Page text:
By Kevin Frazzini
Nashville—Tuesday’s “Redistricting and the Law” session at NCSL’s Legislative Summit fell on a date familiar to many in the room. It was Aug. 6, 1965, that Lyndon B. Johnson signed the Voting Rights Act, which outlawed racial discrimination in voting.
Moderator Gina Wright, with the Georgia General Assembly’s Reapportionment Office, led redistricting attorneys Kristen Clarke and Jason Torchinsky through a brisk, detailed discussion of the 2020 census and the attempted addition of a citizenship question; partisan gerrymandering; and legislative standing and privilege.
Clarke is with the Lawyers’ Committee for Civil Rights Under Law, a nonprofit organization founded in 1963 at the request of President John F. Kennedy to enlist the private American bar in combatting racial discrimination. Torchinsky is a partner with the Virginia-based election law firm of Holtzman Vogel Josefiak Torchinsky.
The Trump administration abandoned its effort to include a question about citizenship on 2020 census forms after the Supreme Court decided in June that the justification for adding it—that it was needed to better enforce the VRA—appeared to have been “contrived.”
The court did not reject the idea of including such a question, Torchinsky emphasized. It merely objected to the administration’s reasoning for including it, keeping open the debate over what information—total population or citizens only—should be used for redistricting.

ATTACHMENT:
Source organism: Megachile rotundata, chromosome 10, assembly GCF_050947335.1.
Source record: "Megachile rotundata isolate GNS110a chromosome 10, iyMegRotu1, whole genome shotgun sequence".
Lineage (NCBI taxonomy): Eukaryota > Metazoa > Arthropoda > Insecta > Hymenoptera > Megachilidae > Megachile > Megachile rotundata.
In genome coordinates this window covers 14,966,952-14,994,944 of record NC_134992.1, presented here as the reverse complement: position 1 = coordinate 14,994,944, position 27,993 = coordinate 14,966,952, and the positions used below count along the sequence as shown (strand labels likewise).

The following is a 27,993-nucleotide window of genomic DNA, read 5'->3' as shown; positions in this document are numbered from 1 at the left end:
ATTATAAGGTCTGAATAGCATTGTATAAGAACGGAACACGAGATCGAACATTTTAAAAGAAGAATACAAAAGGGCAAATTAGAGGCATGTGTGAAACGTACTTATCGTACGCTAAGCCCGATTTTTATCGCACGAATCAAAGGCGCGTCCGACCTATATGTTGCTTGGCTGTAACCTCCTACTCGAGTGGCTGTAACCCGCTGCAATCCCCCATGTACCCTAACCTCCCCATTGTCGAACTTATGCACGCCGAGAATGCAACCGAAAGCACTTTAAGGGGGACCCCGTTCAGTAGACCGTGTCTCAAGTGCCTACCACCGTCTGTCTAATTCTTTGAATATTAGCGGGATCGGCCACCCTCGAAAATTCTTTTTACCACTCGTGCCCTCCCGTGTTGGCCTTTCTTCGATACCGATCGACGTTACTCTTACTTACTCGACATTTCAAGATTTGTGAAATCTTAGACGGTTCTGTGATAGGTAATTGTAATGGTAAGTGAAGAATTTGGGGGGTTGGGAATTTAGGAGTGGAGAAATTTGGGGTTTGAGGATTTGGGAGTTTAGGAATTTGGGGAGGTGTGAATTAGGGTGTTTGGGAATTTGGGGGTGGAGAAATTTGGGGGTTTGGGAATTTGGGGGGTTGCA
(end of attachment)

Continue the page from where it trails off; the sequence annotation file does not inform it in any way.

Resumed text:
“The real question is, what is the right basis on which to draw districts?” he said.
Clarke emphasized that total population remains the base standard in most communities and reminded attendees of the census’ importance in distributing some $800 billion annually in federal funds to the states.
“It’s important for localities, municipalities and states to get their people counted,” she said.
Regarding partisan gerrymandering, the panelists reminded us that this summer’s landmark Supreme Court case Rucho v. Common Cause made clear where the justices stand. Claims of such gerrymandering are not justiciable because they present a political question—as opposed to a legal one—beyond the reach of the federal courts.
Writing for the majority, Chief Justice John Roberts said the court must not “inject [itself] into the most heated partisan issues” without evidence of constitutional authority or a standard to “reliably differentiate unconstitutional from ‘constitutional political gerrymandering.’”
The framers, he said, chose to empower state legislatures “expressly checked and balanced by the Federal Congress,” to run elections, which includes drawing districts.
The ruling shifts the venue of these matters to the states, half or which, Torchinsky said, have a “free and equal” clause in their constitutions. Legislative responses will vary as will the actions of state courts to the inevitable challenges that arise.
Critics are less sanguine, with some saying the ruling will allow politicians drawing election maps to discriminate by political party and even potentially mask racial “packing” and “cracking” as mere partisanship.
Justice Elena Kagan, in her dissent, said that “[i]f left unchecked, gerrymanders like the ones here may irreparably damage our system of government.”
As Clarke put it, states can’t be allowed to justify one illegitimate practice (racial gerrymandering) by citing another (partisan gerrymandering).
“Two wrongs don’t make a right,” she said.
With the high court having addressed both the citizen question and partisan gerrymandering yet left much of the hard work to the states, the debate on both these issues is certain to continue.
Kevin Frazzini is the senior editor of State Legislatures magazine.